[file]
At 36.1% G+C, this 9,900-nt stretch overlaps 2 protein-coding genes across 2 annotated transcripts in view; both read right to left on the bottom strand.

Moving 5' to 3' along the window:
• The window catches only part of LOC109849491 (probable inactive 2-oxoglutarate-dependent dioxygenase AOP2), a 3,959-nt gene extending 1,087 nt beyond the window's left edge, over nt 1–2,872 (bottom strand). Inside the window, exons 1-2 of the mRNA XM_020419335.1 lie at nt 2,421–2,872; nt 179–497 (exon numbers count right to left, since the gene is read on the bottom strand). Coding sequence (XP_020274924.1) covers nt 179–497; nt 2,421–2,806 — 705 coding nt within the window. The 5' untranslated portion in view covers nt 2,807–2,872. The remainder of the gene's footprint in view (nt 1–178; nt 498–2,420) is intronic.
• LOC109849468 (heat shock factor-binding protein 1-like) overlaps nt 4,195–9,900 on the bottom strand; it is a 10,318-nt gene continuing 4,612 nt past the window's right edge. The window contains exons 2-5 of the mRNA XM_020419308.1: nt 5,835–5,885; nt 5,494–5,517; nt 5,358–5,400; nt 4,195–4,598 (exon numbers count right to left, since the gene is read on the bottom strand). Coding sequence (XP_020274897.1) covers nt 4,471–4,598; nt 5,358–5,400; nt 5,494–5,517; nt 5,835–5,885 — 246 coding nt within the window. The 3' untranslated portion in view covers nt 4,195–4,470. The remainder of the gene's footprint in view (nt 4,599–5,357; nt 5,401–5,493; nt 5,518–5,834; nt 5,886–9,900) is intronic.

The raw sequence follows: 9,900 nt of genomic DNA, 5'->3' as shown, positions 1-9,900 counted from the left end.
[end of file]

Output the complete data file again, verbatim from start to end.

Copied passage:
At 36.1% G+C, this 9,900-nt stretch overlaps 2 protein-coding genes across 2 annotated transcripts in view; both read right to left on the bottom strand.

Moving 5' to 3' along the window:
• The window catches only part of LOC109849491 (probable inactive 2-oxoglutarate-dependent dioxygenase AOP2), a 3,959-nt gene extending 1,087 nt beyond the window's left edge, over nt 1–2,872 (bottom strand). Inside the window, exons 1-2 of the mRNA XM_020419335.1 lie at nt 2,421–2,872; nt 179–497 (exon numbers count right to left, since the gene is read on the bottom strand). Coding sequence (XP_020274924.1) covers nt 179–497; nt 2,421–2,806 — 705 coding nt within the window. The 5' untranslated portion in view covers nt 2,807–2,872. The remainder of the gene's footprint in view (nt 1–178; nt 498–2,420) is intronic.
• LOC109849468 (heat shock factor-binding protein 1-like) overlaps nt 4,195–9,900 on the bottom strand; it is a 10,318-nt gene continuing 4,612 nt past the window's right edge. The window contains exons 2-5 of the mRNA XM_020419308.1: nt 5,835–5,885; nt 5,494–5,517; nt 5,358–5,400; nt 4,195–4,598 (exon numbers count right to left, since the gene is read on the bottom strand). Coding sequence (XP_020274897.1) covers nt 4,471–4,598; nt 5,358–5,400; nt 5,494–5,517; nt 5,835–5,885 — 246 coding nt within the window. The 3' untranslated portion in view covers nt 4,195–4,470. The remainder of the gene's footprint in view (nt 4,599–5,357; nt 5,401–5,493; nt 5,518–5,834; nt 5,886–9,900) is intronic.

The raw sequence follows: 9,900 nt of genomic DNA, 5'->3' as shown, positions 1-9,900 counted from the left end.